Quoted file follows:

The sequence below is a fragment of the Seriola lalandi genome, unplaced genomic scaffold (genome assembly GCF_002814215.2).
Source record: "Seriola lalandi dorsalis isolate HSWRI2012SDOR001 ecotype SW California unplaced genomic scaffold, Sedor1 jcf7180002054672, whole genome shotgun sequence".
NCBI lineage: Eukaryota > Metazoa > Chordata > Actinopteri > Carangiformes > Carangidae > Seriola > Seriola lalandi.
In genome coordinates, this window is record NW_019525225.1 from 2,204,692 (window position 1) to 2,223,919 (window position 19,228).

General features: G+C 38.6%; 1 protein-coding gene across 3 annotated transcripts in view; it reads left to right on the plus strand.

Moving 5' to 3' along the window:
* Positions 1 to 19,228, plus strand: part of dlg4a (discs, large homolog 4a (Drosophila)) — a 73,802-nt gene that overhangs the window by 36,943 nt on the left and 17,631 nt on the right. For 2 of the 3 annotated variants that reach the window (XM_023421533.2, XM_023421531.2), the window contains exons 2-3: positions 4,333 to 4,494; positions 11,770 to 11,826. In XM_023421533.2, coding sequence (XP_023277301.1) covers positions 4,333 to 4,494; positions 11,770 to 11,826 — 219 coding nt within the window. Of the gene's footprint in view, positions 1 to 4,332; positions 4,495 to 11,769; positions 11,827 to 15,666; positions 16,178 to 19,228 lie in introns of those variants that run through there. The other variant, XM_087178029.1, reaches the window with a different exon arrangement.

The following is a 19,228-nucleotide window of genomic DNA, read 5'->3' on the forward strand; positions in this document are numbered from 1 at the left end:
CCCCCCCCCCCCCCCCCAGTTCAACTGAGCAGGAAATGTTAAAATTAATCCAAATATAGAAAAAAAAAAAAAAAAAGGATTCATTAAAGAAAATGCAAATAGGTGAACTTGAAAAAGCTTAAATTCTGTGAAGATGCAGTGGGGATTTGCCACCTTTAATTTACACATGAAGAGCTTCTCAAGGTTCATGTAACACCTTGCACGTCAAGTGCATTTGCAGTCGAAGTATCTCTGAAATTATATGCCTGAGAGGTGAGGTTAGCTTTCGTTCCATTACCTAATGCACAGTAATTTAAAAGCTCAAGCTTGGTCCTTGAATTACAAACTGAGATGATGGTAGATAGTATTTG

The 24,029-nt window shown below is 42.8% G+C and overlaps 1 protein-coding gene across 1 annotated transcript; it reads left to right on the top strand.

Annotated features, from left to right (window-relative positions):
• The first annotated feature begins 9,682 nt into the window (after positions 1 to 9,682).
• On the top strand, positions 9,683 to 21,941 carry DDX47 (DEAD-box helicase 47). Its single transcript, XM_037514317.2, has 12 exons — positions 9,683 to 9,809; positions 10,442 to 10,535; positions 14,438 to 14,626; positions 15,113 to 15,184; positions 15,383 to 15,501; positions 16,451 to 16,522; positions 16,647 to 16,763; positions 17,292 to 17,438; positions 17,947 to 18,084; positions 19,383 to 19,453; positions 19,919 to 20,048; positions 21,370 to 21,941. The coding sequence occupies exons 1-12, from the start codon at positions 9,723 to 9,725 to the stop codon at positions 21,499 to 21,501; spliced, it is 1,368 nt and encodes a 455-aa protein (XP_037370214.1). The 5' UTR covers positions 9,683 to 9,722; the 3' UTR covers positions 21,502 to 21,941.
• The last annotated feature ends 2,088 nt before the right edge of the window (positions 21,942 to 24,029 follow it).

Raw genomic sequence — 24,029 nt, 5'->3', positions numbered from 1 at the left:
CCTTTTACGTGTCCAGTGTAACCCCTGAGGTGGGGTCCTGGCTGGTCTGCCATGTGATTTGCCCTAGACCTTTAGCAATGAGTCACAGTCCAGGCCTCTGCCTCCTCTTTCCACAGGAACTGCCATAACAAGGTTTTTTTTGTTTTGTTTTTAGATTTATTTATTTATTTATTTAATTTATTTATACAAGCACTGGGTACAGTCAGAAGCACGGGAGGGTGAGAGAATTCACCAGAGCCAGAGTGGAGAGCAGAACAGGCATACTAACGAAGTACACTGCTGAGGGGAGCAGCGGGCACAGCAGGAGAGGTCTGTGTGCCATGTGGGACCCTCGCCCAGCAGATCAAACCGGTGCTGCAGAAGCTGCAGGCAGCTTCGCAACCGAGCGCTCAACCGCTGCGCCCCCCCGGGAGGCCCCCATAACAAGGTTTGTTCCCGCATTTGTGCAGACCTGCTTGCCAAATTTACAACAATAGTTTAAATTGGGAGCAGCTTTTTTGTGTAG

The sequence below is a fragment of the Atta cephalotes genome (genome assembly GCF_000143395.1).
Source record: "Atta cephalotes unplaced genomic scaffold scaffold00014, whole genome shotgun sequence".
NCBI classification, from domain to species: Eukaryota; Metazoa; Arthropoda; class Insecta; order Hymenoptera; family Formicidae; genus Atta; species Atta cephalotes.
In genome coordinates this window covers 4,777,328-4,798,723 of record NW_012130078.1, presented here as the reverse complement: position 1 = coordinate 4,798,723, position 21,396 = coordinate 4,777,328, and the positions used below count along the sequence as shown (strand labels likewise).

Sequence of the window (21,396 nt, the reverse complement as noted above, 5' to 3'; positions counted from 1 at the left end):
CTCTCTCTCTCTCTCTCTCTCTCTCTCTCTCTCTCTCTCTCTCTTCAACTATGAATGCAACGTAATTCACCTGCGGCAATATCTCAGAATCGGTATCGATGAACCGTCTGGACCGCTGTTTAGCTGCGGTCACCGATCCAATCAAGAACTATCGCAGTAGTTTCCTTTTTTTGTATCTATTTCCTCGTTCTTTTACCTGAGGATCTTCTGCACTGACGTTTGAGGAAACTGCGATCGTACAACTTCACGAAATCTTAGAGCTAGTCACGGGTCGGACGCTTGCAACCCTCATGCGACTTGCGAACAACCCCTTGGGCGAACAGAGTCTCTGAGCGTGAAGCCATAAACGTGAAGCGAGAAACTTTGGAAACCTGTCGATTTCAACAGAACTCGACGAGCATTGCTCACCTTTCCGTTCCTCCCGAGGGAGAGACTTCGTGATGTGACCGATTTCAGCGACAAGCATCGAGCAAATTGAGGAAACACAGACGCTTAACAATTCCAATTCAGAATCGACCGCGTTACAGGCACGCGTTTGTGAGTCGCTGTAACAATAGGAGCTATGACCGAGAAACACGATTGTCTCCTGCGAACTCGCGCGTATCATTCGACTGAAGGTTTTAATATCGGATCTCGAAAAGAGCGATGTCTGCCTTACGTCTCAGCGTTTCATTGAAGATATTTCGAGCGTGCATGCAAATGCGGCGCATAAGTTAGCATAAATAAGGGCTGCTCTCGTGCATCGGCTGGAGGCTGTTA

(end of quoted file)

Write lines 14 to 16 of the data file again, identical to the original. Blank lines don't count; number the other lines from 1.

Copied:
• The last annotated feature ends 2,088 nt before the right edge of the window (positions 21,942 to 24,029 follow it).

Raw genomic sequence — 24,029 nt, 5'->3', positions numbered from 1 at the left:
CCTTTTACGTGTCCAGTGTAACCCCTGAGGTGGGGTCCTGGCTGGTCTGCCATGTGATTTGCCCTAGACCTTTAGCAATGAGTCACAGTCCAGGCCTCTGCCTCCTCTTTCCACAGGAACTGCCATAACAAGGTTTTTTTTGTTTTGTTTTTAGATTTATTTATTTATTTATTTAATTTATTTATACAAGCACTGGGTACAGTCAGAAGCACGGGAGGGTGAGAGAATTCACCAGAGCCAGAGTGGAGAGCAGAACAGGCATACTAACGAAGTACACTGCTGAGGGGAGCAGCGGGCACAGCAGGAGAGGTCTGTGTGCCATGTGGGACCCTCGCCCAGCAGATCAAACCGGTGCTGCAGAAGCTGCAGGCAGCTTCGCAACCGAGCGCTCAACCGCTGCGCCCCCCCGGGAGGCCCCCATAACAAGGTTTGTTCCCGCATTTGTGCAGACCTGCTTGCCAAATTTACAACAATAGTTTAAATTGGGAGCAGCTTTTTTGTGTAG